Differences in drinking and driving attitudes and behaviors among diverse groups of persons, i.e., White, Black, Asian, American Indian/Eskimo and Hispanic, were examined by pooling data from the 1993, 1995, and 1997 administrations of the National Highway Traffic Safety Administration's National Survey on Drinking and Driving Attitudes and Behavior. The special analysis is based on responses from 10,453 persons, age 16 to 64 including 7,955 persons of White (non-Hispanic) descent, 1,026 of Black (non-Hispanic) descent, 743 Hispanics, 274 Asians, and 197 persons of American Indian or Eskimo descent. This report, Volume I: Findings, reports respondents' behaviors and attitudes on the frequency of drinking and driving, general attitudes regarding the problem, enforcement, legal limits, prevention, and crash and injury experience. Volume II: Methods Report describes the methods used to conduct the interviews and analyze the data. It also contains a copy of the most recent questionnaire. The findings show that self-reported prevalence of driving within two hours of drinking in the past year is at 28% for Whites, 21% for American Indians/Eskimos, 17% for Hispanics, 16% for Blacks, and 13% for Asians. While Whites as a group are the most likely to drive after drinking, those of Hispanic or American Indian/Eskimo descent are almost twice as likely as others to put themselves at risk by riding with a potentially impaired driver. Hispanics and American Indians/Eskimos are also more likely than other groups to meet the criteria of being a "problem drinker." Of the general driving age public, 98% see drinking and driving as a threat to their personal safety, and 86% feel it is very important to do something to reduce the problem. Whites, however, are least likely to see a problem or feel something should be done about it. American Indians/Eskimos are twice as likely as others to report being stopped for suspicion of drinking and driving, and Hispanics are most likely to report arrests from drinking and driving violations. Those of American Indian/Eskimo or Hispanic descent are less likely than others to feel that following a drinking-driving charge, punishment is a certainty. A majority of those who are aware of blood alcohol concentration levels (56%) support a legal limit of .08 or lower for their state, with the weakest support for an .08 limit occurring among White persons of driving age.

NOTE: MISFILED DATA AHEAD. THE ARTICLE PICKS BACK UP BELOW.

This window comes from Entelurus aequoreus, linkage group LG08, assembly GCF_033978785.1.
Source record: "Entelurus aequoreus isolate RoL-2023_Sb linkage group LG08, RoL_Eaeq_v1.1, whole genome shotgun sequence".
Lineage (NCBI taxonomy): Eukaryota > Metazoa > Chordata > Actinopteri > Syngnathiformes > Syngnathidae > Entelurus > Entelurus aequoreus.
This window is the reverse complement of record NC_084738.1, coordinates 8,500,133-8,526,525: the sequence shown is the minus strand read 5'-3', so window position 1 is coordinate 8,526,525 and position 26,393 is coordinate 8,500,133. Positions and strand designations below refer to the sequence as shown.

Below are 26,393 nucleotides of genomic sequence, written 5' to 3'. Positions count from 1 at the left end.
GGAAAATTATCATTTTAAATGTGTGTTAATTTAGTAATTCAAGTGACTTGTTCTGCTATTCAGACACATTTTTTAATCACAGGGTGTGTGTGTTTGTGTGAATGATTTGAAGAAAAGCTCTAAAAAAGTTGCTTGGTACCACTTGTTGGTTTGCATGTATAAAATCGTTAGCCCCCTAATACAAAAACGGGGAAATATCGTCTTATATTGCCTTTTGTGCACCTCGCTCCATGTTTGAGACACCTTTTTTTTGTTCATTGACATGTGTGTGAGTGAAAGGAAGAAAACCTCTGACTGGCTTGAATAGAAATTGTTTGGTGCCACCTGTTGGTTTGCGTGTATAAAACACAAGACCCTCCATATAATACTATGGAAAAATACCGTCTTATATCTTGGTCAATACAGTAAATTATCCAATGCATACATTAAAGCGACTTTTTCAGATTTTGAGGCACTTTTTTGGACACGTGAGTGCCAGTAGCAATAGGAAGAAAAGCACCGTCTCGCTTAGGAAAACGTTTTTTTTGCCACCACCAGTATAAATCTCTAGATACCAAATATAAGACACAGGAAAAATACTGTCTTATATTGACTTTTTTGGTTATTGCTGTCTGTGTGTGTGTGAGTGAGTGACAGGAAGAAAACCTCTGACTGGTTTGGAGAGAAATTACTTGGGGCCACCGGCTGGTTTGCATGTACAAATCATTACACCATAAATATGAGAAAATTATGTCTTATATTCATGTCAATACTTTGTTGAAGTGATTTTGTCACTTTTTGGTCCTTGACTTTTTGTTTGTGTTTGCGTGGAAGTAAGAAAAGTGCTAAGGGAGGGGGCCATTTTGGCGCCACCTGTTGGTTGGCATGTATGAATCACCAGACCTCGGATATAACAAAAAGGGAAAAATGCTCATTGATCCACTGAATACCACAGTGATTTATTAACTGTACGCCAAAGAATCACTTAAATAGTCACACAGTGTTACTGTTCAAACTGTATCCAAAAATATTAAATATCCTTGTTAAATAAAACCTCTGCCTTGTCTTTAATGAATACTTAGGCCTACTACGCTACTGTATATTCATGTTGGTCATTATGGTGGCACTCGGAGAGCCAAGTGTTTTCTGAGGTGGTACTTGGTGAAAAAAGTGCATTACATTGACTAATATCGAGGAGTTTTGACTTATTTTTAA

• English

Media Info

  • Features: Figures; References;
  • Pagination: 72 p.

Subject/Index Terms

Filing Info

  • Accession Number: 00798860
  • Record Type: Publication
  • Source Agency: National Highway Traffic Safety Administration
  • Report/Paper Numbers: HS-809 071,, Final Report
  • Contract Numbers: DTNH22-96-C-05081
  • Files: HSL, NTL, TRIS, USDOT
  • Created Date: Sep 6 2003 12:00AM